A brooklyn neighborhood that remained stubbornly and quietly residential for more than a century, Prospect Heights is being reinvented, most recently in the form of this green space-integrated 17-story residential development
by alice forstead
Even in this furiously evolving borough real estate market—within which, according to the site CityRealty, some 22,000 new-development apartments are expected by 2019—an area of decades long speculation frustration has been the neighborhood of Prospect Heights, and specifically its expanse north of today’s Barclays Center. The neighborhood—which experienced a first wave of resident diversity from the 1910s to the ’50s in its combination of Italian, Irish, Jewish, German, and Greek residents—has seen many an effort at rejuvenation over both the last century and this, most of which have all amounted to dross. In the mid-1950s, then Brooklyn Dodgers owner Walter O’Malley proposed a new stadium in the Heights to replace Ebbets Field, but the plan came to nothing. Baruch College considered moving its operations to the neighborhood, but was thwarted by the city’s fiscal crisis of the 1970s. A $250 million development plan entitled the “Atlantic Terminal Urban Renewal” (valued at $1.6 billion in current dollars) was also proposed for the Heights in the late 1960s, which called for, according to the New York Times, “2,400 new low- and middle-income housing units to replace 800 dilapidated units, removal of the blighting Fort Greene Meat Market, a 14-acre site for the City University’s new Baruch College, two new parks, and community facilities such as day-care centers.” That vision, too, produced substantially less than hoped. And even with the gradual uptake of rents over the last 20 years, this enclave of just over 20,000 residents has remained stubbornly residential, lacking in gilt, and relatively quiet.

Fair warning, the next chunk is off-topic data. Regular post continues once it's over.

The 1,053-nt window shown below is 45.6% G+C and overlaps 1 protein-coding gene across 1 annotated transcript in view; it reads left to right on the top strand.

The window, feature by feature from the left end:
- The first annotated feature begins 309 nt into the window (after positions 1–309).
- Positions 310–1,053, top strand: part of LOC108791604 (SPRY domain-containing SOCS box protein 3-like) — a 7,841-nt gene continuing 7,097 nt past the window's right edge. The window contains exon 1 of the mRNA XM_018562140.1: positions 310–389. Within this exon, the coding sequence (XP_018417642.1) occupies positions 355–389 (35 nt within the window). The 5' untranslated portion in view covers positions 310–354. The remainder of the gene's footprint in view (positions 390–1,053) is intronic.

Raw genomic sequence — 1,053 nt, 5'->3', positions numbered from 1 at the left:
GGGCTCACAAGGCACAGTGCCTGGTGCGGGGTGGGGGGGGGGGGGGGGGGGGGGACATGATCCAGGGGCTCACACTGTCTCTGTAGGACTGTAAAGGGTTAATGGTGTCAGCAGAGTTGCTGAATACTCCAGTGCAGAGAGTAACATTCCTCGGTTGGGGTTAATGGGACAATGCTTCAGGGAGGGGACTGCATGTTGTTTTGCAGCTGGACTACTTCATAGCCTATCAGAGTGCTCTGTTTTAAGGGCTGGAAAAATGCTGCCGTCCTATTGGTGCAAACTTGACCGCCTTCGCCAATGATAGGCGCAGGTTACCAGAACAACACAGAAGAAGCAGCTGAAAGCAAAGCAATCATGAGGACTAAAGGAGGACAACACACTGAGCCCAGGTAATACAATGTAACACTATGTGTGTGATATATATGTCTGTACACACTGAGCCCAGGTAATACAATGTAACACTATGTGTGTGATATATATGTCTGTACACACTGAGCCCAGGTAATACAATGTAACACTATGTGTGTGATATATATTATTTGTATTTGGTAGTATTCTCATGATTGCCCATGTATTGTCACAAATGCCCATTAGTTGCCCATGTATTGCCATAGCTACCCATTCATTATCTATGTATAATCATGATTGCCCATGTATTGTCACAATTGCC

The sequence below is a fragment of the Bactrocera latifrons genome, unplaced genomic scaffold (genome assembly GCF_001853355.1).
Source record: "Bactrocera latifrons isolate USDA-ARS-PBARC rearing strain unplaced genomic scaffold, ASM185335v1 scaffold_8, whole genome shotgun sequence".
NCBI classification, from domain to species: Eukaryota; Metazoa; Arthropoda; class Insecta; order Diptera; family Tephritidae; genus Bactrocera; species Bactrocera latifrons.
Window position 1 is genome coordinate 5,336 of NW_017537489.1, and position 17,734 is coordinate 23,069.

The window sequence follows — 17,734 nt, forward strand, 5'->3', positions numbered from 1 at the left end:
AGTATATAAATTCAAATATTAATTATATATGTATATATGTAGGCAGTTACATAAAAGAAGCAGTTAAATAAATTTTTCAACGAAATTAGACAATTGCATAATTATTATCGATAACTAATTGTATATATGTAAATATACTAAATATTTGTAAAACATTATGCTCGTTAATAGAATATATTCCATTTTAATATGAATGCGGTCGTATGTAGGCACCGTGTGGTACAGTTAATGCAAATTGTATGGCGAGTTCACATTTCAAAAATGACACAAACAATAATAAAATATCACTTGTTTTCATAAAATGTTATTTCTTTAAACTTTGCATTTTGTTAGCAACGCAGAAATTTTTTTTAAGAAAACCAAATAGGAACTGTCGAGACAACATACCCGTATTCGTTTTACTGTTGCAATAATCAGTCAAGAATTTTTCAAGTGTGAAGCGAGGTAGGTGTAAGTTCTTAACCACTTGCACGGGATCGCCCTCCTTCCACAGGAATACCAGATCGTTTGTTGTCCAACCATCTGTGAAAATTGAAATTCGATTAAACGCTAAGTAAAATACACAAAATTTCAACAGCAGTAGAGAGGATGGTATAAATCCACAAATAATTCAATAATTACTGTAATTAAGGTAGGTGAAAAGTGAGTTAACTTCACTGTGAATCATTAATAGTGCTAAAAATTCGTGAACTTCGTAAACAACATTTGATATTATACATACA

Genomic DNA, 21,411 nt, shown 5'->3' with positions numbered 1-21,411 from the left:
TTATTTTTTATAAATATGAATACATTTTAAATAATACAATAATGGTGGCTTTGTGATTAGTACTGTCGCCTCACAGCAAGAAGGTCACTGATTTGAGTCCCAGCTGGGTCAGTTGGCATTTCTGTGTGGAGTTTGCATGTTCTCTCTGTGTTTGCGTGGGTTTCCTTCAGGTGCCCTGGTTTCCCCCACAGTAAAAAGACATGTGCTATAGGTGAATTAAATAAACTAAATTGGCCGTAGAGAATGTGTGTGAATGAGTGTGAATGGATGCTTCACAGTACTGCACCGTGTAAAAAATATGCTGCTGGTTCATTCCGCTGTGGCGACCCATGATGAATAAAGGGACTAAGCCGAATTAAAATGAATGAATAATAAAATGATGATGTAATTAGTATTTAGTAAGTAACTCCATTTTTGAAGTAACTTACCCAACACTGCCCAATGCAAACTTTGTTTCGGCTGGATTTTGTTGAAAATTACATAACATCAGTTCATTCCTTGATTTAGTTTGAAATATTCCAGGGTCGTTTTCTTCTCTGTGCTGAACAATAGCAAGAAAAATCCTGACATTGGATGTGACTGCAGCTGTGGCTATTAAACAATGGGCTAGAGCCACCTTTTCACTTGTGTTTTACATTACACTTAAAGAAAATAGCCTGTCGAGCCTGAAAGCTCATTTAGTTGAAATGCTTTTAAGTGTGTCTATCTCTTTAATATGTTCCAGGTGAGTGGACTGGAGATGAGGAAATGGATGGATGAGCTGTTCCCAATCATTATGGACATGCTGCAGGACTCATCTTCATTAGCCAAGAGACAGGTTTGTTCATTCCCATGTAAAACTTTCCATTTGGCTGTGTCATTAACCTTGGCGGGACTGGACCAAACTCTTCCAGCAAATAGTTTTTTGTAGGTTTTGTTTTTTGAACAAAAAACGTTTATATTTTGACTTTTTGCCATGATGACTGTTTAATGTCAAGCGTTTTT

Pacific Park hopes to change that dynamic. As envisioned by developer Greenland Forest City Partners, the mixed-use neighborhood project adjacent to Downtown and Fort Greene and anchored by Barclays Center, will include 14 new residential buildings, 1.6 million square feet of commercial space, 250,000 square feet of new retail stores and restaurants, and eight landscaped acres of publicly accessible grounds, all within three miles of Lower Manhattan. Weaving throughout the Park are those acres of green, envisioned by landscape architect Thomas Balsley, who also designed Manhattan’s Riverside Park South, Gantry Plaza State Park in Long Island City, and Hunter’s Point South Waterfront Park in Queens. Formally entitled Atlantic Yards, the development was renamed Pacific Park in 2014 as part of a broader rebranding effort.
A 17-story residential building at the corner of Dean and Pacific streets, 550 Vanderbilt is a key component of the Park and scheduled to open later this year. COOKFOX Architects (part of the team behind the City Point mixed-use development in Downtown), which designed the multi-tiered structure, emphasizes its integration into the surrounding green spaces (see “Architects’ Notes” on next page), but there’s an additional integration at work in the form of significant MWBE (Minority and Women Owned Business/Enterprise) contractor inclusion for jobs like metal and drywall construction, as well as hiring from nearby Community Boards 2, 3, 6, and 8.